WASHINGTON – Chautauqua County’s representative in Washington said he’s not concerned that President-Elect Donald Trump’s call to rework trade deals might backfire on U.S. manufacturers.
During his final conference call of the year with regional reporters, Congressman Tom Reed (R-Corning, NY 23) provided a recap of 2016 while also offering thoughts on what to expect in 2017.
He said he’s looking forward to the country reworking certain trade deals that are outdated or which were not well-negotiated from the start. He said by reworking those deals, it will provide better opportunities for U.S. Businesses in overseas markets.
The Corning Republican – who is also a member of Trump’s transition team – also downplayed concerns that Trump’s interest in renegotiating foreign trade deals might ultimately make it tougher for American products to reach a global consumer base.
“I think the president-elect has really touched on something that needs to be done, and that is to update our trade agreements to make sure that they are negotiated in the future to put the American workers first and foremost as the negotiating principals,” Reed said. “And as we go forward I think you’re going to see trade opportunities where the president-elect as well as myself recognize with 95 percent of the world’s consumers outside of American borders, we need access those markets, but we need to make sure when we access those markets we do it on an even and level playing field.”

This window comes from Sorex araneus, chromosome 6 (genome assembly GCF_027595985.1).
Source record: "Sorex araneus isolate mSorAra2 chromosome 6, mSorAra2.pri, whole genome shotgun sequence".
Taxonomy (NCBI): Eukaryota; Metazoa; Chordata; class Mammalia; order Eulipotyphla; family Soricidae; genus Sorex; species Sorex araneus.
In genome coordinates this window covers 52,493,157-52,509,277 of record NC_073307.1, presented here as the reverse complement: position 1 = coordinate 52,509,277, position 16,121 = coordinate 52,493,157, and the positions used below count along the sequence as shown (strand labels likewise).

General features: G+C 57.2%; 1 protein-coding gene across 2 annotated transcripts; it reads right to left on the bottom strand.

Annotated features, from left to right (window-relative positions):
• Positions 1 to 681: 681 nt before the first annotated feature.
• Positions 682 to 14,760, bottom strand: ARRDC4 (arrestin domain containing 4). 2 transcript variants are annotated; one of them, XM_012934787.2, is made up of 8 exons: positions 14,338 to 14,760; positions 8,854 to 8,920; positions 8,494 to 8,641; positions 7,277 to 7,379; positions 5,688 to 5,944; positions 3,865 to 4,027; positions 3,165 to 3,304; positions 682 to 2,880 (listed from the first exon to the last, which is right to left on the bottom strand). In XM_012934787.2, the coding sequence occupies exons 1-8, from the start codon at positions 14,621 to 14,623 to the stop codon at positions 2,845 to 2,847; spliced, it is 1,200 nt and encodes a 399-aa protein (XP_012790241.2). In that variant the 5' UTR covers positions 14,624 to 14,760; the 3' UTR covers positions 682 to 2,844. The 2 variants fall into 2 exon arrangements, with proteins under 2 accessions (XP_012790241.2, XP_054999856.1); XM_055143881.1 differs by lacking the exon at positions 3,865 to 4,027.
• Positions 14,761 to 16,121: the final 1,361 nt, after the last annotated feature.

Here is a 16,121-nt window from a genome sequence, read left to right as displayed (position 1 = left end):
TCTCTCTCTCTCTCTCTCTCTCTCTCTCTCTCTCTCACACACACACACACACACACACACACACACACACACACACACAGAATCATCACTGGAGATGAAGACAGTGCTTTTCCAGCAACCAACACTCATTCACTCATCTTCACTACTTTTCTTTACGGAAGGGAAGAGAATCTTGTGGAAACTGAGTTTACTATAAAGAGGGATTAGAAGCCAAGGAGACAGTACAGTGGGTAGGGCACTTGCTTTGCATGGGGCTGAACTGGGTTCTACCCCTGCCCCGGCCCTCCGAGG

In November, the Organization for Economic Cooperation and Development issued a report that warned that anti-free trade policies “would likely raise prices, harm living standards and leave countries in a worsened fiscal position. Trade protectionism may shelter some jobs, but it will worsen prospects and lower well-being for many others.”
Trump has been critical of the North American Free Trade Agreement (NAFTA), signed by former President Bill Clinton. He was also critical of the Trans Pacific Partnership, supported by President Barack Obama but not yet enacted. Trump has vowed to abandon the latter deal once he takes office.